Stride Health Raises $2.4 Million To Scale Its Private Insurance Exchange


When launched with a underwhelming thud, Stride Health CEO and founder Noah Lang saw an opportunity. Launching shortly after, the company set to work building a competitor to, and in true Silicon Valley style, it’s mobile-first.


The concept behind the platform is that if users are willing to share more detailed medical data, like current medications, preferred primary care physician, and a more personal general questionnaire, then health costs can be forecasted for individuals fairly accurately and, by using these forecasts, an ideal insurance plan can be identified that has the lowest premiums and co-pays for the services or medications that the individual will likely need.

“Stride Health starts by generating a financial forecast for your entire year’s potential health investment — and then narrows to your personalized plan recommendation based on your preferences for doctors, drugs, and quality of care.” – Noah Lang, Stride Health Founder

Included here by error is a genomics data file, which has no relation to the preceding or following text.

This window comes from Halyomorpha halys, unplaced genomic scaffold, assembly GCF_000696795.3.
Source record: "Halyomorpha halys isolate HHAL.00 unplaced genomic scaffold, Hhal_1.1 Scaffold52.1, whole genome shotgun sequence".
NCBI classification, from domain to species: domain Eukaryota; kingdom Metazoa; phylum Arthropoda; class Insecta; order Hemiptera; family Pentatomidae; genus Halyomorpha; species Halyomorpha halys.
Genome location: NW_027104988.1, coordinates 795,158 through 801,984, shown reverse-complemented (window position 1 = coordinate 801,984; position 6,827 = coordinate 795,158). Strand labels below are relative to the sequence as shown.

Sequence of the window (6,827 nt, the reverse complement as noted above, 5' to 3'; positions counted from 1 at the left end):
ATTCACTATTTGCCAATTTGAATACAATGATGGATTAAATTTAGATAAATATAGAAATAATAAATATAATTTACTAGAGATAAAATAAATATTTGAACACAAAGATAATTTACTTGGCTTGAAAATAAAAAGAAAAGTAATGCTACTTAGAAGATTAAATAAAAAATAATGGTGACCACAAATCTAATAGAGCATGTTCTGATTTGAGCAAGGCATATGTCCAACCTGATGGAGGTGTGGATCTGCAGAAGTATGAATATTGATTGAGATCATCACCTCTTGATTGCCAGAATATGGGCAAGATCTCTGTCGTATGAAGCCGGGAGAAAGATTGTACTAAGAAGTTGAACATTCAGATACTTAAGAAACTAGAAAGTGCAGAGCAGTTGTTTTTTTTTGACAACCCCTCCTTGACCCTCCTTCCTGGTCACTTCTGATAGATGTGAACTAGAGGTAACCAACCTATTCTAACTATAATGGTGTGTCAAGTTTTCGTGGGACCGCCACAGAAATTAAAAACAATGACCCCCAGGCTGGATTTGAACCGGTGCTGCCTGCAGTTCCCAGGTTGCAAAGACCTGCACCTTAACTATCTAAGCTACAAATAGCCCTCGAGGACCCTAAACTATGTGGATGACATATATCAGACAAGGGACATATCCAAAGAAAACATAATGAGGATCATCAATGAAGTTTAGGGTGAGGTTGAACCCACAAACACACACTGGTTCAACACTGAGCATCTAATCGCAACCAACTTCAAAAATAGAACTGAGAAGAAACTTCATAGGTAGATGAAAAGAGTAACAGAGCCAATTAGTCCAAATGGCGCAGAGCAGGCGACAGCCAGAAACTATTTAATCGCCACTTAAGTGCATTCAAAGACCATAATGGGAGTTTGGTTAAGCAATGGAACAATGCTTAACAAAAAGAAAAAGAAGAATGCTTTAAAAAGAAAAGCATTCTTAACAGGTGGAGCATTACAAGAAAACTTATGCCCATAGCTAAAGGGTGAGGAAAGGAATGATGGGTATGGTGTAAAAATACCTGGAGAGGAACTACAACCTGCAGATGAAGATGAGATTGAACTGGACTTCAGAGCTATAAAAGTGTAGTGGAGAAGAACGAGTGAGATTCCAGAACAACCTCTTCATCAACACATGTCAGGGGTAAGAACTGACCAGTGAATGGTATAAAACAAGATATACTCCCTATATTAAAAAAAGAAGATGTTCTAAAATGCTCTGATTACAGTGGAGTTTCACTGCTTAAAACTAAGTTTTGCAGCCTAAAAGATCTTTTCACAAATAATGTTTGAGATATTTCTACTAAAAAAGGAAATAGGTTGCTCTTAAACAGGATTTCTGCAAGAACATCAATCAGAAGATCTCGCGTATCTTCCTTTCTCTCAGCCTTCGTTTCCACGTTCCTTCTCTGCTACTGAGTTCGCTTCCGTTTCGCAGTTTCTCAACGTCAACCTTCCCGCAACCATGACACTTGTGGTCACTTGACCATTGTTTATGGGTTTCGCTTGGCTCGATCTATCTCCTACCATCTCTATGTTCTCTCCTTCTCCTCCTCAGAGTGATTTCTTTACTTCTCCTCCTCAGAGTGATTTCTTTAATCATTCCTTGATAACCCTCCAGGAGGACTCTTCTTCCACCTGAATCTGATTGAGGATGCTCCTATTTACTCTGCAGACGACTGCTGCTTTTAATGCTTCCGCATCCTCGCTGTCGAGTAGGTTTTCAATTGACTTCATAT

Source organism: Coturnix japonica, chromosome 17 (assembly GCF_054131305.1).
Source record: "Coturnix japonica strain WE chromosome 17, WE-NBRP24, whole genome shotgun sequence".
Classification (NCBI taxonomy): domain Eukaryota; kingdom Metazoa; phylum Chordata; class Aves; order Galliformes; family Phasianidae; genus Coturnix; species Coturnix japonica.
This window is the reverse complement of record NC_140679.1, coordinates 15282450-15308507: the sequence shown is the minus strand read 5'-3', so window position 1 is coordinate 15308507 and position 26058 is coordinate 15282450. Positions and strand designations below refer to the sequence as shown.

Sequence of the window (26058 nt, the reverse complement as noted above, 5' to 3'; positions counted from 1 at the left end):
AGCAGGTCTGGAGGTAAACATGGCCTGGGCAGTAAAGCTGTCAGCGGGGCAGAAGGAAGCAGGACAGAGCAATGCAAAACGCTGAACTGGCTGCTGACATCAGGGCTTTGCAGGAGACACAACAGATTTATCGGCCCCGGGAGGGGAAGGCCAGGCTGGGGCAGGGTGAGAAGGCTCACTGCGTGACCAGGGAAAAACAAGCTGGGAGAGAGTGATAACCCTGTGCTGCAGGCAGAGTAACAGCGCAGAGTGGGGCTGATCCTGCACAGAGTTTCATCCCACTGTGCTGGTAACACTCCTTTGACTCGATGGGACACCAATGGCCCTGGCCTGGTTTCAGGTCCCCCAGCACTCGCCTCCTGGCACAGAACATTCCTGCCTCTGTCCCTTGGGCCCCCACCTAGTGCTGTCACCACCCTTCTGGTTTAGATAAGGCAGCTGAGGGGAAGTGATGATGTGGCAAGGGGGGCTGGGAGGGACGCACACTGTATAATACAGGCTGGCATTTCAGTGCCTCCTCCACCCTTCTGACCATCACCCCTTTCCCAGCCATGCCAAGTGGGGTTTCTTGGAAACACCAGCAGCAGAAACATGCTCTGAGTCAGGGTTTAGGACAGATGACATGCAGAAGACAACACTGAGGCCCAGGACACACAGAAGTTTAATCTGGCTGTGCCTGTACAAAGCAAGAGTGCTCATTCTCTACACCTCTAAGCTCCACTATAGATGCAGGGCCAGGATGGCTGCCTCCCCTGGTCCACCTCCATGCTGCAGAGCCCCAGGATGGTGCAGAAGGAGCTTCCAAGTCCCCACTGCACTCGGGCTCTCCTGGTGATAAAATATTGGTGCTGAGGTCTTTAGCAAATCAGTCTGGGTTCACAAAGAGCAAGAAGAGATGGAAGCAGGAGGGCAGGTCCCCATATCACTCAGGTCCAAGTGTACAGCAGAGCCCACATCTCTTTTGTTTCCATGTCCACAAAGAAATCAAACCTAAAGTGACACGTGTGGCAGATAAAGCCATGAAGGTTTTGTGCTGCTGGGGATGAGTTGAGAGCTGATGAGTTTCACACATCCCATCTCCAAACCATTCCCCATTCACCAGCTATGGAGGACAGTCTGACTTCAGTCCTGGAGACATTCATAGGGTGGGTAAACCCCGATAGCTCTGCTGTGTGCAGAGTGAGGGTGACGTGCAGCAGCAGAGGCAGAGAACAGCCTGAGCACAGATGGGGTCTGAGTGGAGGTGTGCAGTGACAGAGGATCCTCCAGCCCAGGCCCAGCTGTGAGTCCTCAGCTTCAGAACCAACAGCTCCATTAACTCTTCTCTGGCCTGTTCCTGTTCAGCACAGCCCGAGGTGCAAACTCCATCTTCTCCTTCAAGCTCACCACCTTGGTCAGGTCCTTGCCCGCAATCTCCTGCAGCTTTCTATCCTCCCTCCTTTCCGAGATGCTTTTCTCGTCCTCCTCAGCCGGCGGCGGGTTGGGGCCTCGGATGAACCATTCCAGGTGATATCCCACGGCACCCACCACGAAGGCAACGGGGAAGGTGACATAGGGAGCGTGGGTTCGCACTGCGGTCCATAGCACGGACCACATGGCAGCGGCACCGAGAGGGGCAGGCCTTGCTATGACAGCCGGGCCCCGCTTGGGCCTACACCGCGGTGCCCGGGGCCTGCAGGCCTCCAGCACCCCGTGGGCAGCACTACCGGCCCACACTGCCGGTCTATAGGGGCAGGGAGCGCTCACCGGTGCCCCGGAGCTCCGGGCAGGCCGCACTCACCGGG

Next, Stride lets users play out hypothetical medical situations to get a better understanding of what their total out of pocket cost would be if they were to have a baby within the next year, or develop appendicitis. The app calculates total out of pocket costs for a variety of “what if” scenarios to help users fully understand the extent of the coverage they are buying.

Stride Health monetizes the platform by taking a commission every time a user enrolls in health insurance. The company has targeted the 1099 workforce, going so far as to partner with emerging on-demand service companies like Uber to provide health insurance options for its fleet of drivers.

The concept was good enough to get Stride Health accepted to Rock Health’s sixth class this past summer, and after soft-launching its app in California, the company is now rolling its platform out across Florida, Illinois, Pennsylvania, New York, and Texas. To pay for the ramp up, Stride has raised a $2.4 million seed round co-led by Fidelity Biosciences and NEA. With an estimated 50 million freelance workers in the US, there’s a lot of profit to be had connecting freelance workers with insurance plans, especially when the competition is and its equally disappointing state-run exchanges.

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